More bodies have been found in Indonesia after flash floods killed dozens of people and submerged homes


PADANG, Indonesia (AP) — Rescuers recovered more bodies Monday after monsoon rains triggered flash floods on the Indonesian island of Sumatra, sending down streams of cold lava and mud, killing 41 people and leaving another 17 missing.

The heavy rains and a landslide of mud and cold lava from Mount Marapi caused a river to overflow its banks.

Shortly before midnight on Saturday, flooding swept through mountain villages in four districts of West Sumatra province. The floods swept away people and inundated nearly 200 homes and buildings, some of them severely damaged, said Abdul Muhari, spokesman for the National Disaster Management Agency.

Cold lava, also called lahar, is a mixture of volcanic material and pebbles that flows down the slopes of a volcano when it rains.

Rescuers recovered more bodies on Monday, mostly from the hardest-hit villages in Agam and Tanah Datar districts, bringing the death toll to 41, said Ilham Wahab, head of the West Sumatra Disaster Mitigation Agency.

“Bad weather, damaged roads and driveways blocked by thick mud and debris hampered relief efforts,” Wahab said.

He said at least 19 people were injured in the flash floods and rescuers were searching for 17 missing villagers.

Flash floods on Saturday evening also caused major roads around the Anai Valley waterfalls area in Tanah Datar district to be blocked by mud and cut off access to other towns, Padang Panjang police chief Kartyana Putra said on Sunday.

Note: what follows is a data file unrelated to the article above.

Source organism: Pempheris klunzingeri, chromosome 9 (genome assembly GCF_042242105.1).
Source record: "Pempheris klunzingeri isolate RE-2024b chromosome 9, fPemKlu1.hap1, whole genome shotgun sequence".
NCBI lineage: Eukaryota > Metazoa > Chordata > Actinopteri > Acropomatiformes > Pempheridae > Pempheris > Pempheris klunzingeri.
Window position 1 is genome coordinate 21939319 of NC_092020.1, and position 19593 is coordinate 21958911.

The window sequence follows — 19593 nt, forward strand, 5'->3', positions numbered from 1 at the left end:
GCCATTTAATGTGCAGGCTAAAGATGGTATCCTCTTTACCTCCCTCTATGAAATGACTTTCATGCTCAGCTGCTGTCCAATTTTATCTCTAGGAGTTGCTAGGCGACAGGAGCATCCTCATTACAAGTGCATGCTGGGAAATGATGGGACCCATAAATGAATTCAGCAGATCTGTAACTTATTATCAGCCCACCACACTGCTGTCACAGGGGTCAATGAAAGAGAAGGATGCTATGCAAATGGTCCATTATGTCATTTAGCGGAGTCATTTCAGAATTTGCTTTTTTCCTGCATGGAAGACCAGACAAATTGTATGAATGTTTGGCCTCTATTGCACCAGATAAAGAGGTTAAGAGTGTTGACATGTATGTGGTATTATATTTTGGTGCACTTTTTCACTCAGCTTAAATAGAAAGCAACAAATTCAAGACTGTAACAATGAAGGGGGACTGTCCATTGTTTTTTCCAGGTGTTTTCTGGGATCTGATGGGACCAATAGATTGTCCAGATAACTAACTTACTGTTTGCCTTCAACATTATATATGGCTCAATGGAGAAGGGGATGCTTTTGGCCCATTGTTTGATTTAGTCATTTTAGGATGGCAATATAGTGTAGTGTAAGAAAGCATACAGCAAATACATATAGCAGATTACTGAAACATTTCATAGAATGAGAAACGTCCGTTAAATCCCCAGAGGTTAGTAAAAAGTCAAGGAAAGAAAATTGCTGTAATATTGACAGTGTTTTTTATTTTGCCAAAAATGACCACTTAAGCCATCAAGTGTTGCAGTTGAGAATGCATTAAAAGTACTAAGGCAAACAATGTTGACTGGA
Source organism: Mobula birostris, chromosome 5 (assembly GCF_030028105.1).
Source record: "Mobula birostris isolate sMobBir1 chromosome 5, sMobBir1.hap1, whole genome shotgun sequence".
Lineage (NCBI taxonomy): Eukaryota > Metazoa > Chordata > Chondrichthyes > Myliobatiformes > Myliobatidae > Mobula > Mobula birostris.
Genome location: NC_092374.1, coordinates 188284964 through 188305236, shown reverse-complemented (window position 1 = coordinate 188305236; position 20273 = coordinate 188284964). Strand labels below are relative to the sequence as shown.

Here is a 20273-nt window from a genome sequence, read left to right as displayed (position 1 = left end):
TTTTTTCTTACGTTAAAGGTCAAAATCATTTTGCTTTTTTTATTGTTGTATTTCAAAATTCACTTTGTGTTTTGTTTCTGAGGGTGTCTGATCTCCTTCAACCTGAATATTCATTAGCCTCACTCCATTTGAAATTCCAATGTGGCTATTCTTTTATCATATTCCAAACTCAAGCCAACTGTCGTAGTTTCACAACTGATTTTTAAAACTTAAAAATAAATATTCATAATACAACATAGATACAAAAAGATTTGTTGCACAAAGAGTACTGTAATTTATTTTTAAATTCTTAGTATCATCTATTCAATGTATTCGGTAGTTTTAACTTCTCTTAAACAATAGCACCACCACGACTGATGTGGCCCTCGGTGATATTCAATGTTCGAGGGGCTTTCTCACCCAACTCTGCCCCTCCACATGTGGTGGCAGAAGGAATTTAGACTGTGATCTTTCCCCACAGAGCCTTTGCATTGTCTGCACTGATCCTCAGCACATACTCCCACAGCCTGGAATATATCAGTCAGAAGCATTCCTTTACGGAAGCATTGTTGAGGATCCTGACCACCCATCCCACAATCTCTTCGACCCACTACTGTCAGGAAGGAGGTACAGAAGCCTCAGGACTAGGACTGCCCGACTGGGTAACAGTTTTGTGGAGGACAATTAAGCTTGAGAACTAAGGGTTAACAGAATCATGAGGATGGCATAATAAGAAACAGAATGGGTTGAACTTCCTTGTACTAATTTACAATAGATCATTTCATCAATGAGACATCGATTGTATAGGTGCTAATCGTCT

Videos released by the National Search and Rescue Agency showed roads turning into murky brown rivers and villages covered in thick mud, rocks and uprooted trees.

Heavy rains often cause landslides and flash floods in Indonesia, an archipelago nation of more than 17,000 islands where millions of people live in mountainous areas or near floodplains.

The disaster came just two months after heavy rains in West Sumatra triggered flash floods and a landslide that left at least 26 people dead and 11 others missing.

A surprise eruption of Mount Marapi late last year killed 23 climbers.

Marapi is known for sudden eruptions that are difficult to predict because the source is shallow and close to the summit and its eruptions are not caused by deep magma movement that triggers tremors that register on seismic monitors, according to the Indonesian Center for Volcanology and geological disaster prevention.

Marapi has been active since an eruption in January 2024 that caused no casualties. It is one of more than 120 active volcanoes in Indonesia. Because of its location on the Pacific “Ring of Fire,” an arc of volcanoes and fault lines that encircles the Pacific basin, the country is vulnerable to seismic unrest.


Niniek Karmini contributed to this report from Jakarta, Indonesia.